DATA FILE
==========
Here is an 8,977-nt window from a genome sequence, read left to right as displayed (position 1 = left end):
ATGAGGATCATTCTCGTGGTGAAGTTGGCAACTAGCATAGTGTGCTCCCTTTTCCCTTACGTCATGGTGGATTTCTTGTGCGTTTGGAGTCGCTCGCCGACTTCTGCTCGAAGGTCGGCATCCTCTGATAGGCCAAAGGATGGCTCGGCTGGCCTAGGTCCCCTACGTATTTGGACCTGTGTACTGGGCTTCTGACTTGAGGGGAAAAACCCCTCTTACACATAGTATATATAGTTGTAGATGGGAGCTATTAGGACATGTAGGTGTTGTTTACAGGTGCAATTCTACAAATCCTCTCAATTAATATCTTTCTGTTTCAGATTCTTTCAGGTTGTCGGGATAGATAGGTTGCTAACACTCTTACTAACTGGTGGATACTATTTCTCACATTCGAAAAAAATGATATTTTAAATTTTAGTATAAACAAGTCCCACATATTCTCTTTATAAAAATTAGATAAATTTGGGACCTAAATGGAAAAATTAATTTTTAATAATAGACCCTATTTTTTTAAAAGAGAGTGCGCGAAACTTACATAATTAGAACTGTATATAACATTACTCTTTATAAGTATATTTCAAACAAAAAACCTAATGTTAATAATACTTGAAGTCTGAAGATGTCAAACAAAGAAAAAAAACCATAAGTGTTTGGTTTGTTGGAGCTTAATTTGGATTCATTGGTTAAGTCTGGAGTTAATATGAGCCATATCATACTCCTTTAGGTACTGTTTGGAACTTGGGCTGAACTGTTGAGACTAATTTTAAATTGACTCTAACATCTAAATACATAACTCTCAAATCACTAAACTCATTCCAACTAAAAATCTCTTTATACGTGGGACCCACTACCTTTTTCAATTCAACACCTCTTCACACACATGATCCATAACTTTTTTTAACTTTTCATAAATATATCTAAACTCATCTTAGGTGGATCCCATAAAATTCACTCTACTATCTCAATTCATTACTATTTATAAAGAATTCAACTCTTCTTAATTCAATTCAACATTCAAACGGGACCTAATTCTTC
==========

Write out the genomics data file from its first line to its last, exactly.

Here is an 8,977-nt window from a genome sequence, read left to right as displayed (position 1 = left end):
ATGAGGATCATTCTCGTGGTGAAGTTGGCAACTAGCATAGTGTGCTCCCTTTTCCCTTACGTCATGGTGGATTTCTTGTGCGTTTGGAGTCGCTCGCCGACTTCTGCTCGAAGGTCGGCATCCTCTGATAGGCCAAAGGATGGCTCGGCTGGCCTAGGTCCCCTACGTATTTGGACCTGTGTACTGGGCTTCTGACTTGAGGGGAAAAACCCCTCTTACACATAGTATATATAGTTGTAGATGGGAGCTATTAGGACATGTAGGTGTTGTTTACAGGTGCAATTCTACAAATCCTCTCAATTAATATCTTTCTGTTTCAGATTCTTTCAGGTTGTCGGGATAGATAGGTTGCTAACACTCTTACTAACTGGTGGATACTATTTCTCACATTCGAAAAAAATGATATTTTAAATTTTAGTATAAACAAGTCCCACATATTCTCTTTATAAAAATTAGATAAATTTGGGACCTAAATGGAAAAATTAATTTTTAATAATAGACCCTATTTTTTTAAAAGAGAGTGCGCGAAACTTACATAATTAGAACTGTATATAACATTACTCTTTATAAGTATATTTCAAACAAAAAACCTAATGTTAATAATACTTGAAGTCTGAAGATGTCAAACAAAGAAAAAAAACCATAAGTGTTTGGTTTGTTGGAGCTTAATTTGGATTCATTGGTTAAGTCTGGAGTTAATATGAGCCATATCATACTCCTTTAGGTACTGTTTGGAACTTGGGCTGAACTGTTGAGACTAATTTTAAATTGACTCTAACATCTAAATACATAACTCTCAAATCACTAAACTCATTCCAACTAAAAATCTCTTTATACGTGGGACCCACTACCTTTTTCAATTCAACACCTCTTCACACACATGATCCATAACTTTTTTTAACTTTTCATAAATATATCTAAACTCATCTTAGGTGGATCCCATAAAATTCACTCTACTATCTCAATTCATTACTATTTATAAAGAATTCAACTCTTCTTAATTCAATTCAACATTCAAACGGGACCTAATTCTTC